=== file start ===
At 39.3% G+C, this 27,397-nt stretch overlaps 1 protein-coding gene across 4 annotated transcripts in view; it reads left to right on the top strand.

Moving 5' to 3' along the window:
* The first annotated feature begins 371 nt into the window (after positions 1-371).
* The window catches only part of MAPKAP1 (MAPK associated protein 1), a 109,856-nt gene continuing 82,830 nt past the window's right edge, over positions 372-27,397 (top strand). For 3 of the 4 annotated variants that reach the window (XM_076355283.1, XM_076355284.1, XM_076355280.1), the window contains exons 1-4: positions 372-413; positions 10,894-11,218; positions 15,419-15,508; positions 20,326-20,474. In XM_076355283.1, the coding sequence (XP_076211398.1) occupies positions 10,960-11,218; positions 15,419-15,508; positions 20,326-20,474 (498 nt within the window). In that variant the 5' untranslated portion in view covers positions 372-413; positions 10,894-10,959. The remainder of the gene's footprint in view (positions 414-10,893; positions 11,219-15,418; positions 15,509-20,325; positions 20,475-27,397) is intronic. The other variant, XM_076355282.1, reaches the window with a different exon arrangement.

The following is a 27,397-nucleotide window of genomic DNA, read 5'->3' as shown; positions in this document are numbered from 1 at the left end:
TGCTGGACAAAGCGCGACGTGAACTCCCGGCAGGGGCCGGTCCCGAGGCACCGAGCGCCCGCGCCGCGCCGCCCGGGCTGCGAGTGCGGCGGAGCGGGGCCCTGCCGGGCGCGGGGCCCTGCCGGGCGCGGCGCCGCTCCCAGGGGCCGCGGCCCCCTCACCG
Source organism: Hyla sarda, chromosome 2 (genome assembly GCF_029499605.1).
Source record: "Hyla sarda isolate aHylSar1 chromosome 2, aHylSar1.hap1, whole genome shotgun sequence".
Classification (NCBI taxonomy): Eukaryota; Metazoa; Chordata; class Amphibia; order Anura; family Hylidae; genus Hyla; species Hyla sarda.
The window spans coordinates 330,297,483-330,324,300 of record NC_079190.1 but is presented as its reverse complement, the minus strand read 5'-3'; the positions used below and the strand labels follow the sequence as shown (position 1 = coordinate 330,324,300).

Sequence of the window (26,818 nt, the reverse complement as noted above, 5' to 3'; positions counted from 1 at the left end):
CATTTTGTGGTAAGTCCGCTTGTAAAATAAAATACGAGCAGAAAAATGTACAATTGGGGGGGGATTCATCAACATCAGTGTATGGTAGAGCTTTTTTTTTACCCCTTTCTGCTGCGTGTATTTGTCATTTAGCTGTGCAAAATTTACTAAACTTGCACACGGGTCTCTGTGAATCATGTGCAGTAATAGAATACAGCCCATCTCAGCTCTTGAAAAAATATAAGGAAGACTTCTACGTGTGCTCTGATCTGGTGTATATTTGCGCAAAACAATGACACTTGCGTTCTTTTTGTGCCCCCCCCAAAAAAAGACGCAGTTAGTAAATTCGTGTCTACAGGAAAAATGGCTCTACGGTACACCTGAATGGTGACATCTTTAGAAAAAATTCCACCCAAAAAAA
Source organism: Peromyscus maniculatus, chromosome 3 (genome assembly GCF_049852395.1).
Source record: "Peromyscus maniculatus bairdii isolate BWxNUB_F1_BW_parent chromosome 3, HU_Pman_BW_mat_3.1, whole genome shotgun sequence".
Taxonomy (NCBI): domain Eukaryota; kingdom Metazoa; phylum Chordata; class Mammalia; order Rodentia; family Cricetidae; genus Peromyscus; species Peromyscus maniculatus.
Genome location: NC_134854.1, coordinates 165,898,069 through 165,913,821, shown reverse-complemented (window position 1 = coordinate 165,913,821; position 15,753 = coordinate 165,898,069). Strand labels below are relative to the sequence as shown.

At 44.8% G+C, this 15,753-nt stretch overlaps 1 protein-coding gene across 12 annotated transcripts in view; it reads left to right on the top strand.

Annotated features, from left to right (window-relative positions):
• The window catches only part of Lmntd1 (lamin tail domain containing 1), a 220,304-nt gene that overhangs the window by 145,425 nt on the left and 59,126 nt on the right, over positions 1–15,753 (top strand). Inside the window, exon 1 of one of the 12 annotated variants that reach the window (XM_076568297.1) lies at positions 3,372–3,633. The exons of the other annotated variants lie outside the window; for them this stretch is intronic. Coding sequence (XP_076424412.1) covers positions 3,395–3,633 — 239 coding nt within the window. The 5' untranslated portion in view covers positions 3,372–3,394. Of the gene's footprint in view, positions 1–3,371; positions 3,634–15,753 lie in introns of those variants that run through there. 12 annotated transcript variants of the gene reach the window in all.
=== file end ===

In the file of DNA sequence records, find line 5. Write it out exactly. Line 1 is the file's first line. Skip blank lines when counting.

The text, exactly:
The following is a 27,397-nucleotide window of genomic DNA, read 5'->3' as shown; positions in this document are numbered from 1 at the left end: